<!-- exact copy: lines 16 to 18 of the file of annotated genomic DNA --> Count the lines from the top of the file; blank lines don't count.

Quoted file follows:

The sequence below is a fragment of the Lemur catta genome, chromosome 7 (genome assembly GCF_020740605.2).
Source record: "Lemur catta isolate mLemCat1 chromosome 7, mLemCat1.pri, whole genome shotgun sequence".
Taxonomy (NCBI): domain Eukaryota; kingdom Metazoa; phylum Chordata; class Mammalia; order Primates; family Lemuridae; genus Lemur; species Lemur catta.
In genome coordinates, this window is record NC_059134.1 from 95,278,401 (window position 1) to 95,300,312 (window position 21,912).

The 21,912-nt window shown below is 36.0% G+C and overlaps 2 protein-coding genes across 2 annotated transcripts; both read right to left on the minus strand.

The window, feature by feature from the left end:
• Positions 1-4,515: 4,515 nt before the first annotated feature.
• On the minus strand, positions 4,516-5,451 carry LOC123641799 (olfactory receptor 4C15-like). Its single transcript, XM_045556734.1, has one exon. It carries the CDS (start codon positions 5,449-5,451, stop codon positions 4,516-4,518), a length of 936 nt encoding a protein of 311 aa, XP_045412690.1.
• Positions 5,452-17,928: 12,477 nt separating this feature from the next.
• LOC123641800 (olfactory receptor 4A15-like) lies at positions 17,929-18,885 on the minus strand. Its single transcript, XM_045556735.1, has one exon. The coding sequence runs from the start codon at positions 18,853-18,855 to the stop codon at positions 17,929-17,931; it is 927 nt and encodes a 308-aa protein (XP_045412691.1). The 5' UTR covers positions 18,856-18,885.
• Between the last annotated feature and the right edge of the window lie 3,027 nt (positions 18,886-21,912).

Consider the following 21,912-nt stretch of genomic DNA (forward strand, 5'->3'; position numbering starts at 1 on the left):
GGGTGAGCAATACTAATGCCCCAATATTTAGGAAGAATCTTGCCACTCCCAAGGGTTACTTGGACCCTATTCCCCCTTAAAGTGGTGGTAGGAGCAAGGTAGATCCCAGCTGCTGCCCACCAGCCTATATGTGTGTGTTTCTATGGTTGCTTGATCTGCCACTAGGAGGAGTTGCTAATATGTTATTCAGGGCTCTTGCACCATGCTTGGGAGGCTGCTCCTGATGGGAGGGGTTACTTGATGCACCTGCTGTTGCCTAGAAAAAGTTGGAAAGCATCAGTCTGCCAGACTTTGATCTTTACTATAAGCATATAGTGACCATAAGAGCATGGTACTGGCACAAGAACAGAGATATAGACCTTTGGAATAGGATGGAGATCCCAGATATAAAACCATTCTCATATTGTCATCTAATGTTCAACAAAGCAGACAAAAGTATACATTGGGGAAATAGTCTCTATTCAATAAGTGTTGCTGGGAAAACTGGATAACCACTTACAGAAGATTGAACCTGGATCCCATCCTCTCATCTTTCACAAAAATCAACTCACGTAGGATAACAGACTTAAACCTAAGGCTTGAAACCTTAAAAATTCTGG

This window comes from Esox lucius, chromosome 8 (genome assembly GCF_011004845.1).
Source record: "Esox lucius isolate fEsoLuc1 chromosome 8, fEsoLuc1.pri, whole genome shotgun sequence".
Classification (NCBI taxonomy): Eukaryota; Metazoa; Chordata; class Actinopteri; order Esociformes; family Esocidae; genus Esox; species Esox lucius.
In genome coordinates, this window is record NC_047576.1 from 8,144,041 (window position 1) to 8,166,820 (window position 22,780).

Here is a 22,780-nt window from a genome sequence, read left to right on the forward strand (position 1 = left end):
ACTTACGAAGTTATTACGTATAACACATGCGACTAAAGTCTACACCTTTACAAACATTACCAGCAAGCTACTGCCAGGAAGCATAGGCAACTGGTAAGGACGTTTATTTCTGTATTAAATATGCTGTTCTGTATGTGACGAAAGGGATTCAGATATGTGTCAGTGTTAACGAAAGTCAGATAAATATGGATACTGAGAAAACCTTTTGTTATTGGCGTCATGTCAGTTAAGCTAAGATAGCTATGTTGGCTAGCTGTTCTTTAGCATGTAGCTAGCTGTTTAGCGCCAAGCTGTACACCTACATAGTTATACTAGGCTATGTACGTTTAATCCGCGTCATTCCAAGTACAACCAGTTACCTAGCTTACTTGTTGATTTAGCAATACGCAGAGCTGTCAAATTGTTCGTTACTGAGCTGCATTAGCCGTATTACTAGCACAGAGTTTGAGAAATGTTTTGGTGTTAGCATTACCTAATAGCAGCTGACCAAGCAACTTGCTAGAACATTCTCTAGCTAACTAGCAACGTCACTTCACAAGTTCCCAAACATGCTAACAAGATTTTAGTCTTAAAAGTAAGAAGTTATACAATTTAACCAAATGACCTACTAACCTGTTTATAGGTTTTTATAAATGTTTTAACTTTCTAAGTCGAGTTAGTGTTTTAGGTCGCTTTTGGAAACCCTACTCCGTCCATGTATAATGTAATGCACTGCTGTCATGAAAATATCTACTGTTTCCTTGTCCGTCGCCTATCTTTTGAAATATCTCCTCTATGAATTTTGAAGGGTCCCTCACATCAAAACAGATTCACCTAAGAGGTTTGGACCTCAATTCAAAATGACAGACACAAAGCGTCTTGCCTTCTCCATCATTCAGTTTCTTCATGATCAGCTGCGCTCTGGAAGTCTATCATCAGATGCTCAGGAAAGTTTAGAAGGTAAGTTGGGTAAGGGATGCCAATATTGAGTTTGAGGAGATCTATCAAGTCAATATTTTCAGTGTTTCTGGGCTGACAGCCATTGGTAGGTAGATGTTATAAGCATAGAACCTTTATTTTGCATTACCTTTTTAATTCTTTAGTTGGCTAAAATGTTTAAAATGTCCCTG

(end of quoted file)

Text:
Classification (NCBI taxonomy): Eukaryota; Metazoa; Chordata; class Actinopteri; order Esociformes; family Esocidae; genus Esox; species Esox lucius.
In genome coordinates, this window is record NC_047576.1 from 8,144,041 (window position 1) to 8,166,820 (window position 22,780).

Here is a 22,780-nt window from a genome sequence, read left to right on the forward strand (position 1 = left end):